Audio is a big part of the smartphone experience especially when it has to do with music. Asides from blasting music from your phone speakers, the 3.5mm headphone jack was the universal interface for getting audio to your ears through headsets or earpiece before the advent of both Bluetooth and USB-C. As far as smartphones are concerned 3.5mm remains the most common port to connect your earpiece to your phone before Bluetooth came into the picture and then USB-C. However, the headphone jack still remains the holy grail when it comes to listening to music and his by far a more universal option than the others.
Besides being the earliest audio channel still used these days, the headphone jack has been improved over time to meet a reputable standard even for audiophiles if the earpiece/headset is good enough. The good thing is that the headphone jack can only output analog audio which makes it quite compatible with whatever device. In addition, it is also well suited for high definition sound depending on if your device can support this.
Among the trio, USB-C is the newest of the bunch and it still needs more refining to make it quite as good as the 3.5mm headphone jack Perhaps because it was not initially made for audio transmission, unlike the headphone jack. Moreso, USB-C audio is only a thing because some OEMs decided to cut the headphone jack off from their smartphones. Still, it still sometimes serves as an alternative port because some people use a USB-C to 3.5mm dongle rather than a USB-C headset.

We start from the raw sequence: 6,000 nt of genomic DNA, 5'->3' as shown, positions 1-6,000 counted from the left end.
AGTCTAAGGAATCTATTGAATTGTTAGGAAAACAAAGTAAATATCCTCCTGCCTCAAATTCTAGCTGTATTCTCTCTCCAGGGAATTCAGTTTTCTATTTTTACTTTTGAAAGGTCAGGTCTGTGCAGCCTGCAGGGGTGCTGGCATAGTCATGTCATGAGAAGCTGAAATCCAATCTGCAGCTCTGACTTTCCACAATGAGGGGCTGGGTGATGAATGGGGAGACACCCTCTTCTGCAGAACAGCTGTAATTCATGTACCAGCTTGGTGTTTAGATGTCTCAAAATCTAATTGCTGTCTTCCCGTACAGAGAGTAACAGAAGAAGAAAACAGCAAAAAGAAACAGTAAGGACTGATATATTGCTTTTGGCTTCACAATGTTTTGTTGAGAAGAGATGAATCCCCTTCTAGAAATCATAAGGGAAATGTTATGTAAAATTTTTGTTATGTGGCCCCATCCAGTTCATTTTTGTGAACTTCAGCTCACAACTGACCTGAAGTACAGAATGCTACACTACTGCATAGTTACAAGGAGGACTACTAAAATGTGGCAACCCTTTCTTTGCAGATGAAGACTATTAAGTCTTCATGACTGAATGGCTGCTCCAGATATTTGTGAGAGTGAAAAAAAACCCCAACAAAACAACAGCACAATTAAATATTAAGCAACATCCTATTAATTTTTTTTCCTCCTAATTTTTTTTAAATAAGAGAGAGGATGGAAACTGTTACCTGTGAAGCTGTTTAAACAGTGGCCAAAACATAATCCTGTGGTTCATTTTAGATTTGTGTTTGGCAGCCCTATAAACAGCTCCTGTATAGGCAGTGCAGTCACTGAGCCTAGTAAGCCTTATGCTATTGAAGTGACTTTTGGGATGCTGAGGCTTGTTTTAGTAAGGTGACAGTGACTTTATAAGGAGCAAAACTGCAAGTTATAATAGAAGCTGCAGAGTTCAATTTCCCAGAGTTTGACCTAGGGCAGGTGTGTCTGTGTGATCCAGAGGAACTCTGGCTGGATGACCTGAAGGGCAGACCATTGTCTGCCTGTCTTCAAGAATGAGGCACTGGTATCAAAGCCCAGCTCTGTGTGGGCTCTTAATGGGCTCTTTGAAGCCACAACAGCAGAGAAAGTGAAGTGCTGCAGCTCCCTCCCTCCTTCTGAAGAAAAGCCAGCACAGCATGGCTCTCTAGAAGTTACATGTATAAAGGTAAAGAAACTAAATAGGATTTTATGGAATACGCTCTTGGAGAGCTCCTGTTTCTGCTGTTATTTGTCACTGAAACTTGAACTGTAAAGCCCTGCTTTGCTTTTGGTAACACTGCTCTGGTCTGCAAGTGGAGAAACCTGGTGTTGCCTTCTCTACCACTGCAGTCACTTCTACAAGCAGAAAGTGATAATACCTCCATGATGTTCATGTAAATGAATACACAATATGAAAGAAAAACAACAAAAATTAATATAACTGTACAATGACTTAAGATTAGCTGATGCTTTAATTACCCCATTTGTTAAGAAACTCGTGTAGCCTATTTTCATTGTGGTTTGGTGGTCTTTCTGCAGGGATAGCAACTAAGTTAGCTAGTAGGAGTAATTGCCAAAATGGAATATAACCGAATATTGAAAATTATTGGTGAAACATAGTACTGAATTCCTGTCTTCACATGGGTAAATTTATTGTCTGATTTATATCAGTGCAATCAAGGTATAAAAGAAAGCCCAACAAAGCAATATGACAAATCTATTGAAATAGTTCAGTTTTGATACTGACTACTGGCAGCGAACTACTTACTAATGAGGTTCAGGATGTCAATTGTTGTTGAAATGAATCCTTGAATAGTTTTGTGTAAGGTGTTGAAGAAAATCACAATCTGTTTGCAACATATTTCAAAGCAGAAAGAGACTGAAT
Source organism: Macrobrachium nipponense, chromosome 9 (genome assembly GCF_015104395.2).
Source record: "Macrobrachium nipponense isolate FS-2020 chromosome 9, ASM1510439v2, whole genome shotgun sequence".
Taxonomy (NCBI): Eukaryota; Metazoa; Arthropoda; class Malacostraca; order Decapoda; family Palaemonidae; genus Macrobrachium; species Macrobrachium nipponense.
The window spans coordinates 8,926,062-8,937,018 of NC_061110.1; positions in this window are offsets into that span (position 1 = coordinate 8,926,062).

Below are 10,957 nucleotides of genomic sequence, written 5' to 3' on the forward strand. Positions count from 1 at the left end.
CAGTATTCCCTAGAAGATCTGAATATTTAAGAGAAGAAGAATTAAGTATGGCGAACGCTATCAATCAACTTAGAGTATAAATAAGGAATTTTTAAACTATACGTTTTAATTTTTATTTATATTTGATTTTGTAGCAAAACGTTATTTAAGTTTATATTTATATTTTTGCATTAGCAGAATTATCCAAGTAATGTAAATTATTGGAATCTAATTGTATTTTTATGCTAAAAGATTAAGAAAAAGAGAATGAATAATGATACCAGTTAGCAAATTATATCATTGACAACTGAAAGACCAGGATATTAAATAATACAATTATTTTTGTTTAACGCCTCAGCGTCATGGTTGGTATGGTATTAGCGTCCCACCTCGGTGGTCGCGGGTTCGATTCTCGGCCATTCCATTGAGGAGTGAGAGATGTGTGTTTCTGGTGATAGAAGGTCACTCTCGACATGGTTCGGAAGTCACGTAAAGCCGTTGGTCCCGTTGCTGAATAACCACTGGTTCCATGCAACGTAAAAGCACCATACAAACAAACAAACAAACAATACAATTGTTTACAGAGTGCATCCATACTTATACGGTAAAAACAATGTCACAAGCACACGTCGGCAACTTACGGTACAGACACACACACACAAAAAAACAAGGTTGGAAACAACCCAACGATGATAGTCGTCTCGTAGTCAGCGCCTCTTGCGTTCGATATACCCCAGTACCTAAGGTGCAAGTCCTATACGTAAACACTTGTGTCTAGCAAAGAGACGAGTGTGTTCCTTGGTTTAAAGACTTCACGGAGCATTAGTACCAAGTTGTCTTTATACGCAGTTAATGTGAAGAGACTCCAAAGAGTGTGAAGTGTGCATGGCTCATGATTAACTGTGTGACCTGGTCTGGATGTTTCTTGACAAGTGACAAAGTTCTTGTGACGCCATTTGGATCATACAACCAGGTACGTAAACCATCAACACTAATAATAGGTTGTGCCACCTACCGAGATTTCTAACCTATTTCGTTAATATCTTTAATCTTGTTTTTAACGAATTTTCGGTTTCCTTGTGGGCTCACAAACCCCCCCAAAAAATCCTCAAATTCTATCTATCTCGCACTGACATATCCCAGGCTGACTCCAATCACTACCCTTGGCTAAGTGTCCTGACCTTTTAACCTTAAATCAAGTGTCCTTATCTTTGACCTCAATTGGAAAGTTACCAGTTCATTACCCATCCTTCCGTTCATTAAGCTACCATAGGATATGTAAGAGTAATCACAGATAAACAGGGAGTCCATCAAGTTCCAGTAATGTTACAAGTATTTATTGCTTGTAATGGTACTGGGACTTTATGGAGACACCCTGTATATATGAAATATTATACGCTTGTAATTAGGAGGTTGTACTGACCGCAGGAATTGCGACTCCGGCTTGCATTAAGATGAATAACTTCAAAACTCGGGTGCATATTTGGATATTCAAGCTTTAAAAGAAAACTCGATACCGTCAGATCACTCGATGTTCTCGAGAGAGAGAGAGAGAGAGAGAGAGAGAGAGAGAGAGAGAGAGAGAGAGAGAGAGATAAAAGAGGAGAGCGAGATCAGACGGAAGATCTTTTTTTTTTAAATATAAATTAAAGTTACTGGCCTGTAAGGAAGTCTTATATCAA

Even at that, the USB-C to audio jack dongle or USB-C headphones is usually not compatible with every phone which means the one for a Huawei phone might not work for a Samsung phone. This is because each maker has a different way of converting digital audio to analog audio which might not end up working with the analog USB-C dongle. In terms of quality, the USB-C does well to offer desirable quality being a wired connection and does not really need compression before transmitting audio. Regarding other features like microphone connection and other peripheral uses, usage is still easier with the headphone jack.
Going wireless certainly has its perks but there is also the part where audio quality is sometimes sacrificed. The upside is that you can listen to music without having to do deal with wires getting in the way of what you’re doing. However, when it comes to high definition sound or a true audiophile, Bluetooth audio just can’t cut it. This is because of the lossy compression that the audio has to undergo before being transmitted wirelessly. However, MP3 and AAC can both be conveyed via Bluetooth using the A2DP feature considering are already lossy compressed formats while higher quality audio with much higher bitrate will need to be compressed. Despite, the availability of codecs like aptX and LDAC that makes it possible to have 16-bit/44.1kHz bitrate of CD audio with compression for wireless transmission. Nevertheless, the sound comes out still has noise at high volume varying on the product being used but still, present nonetheless.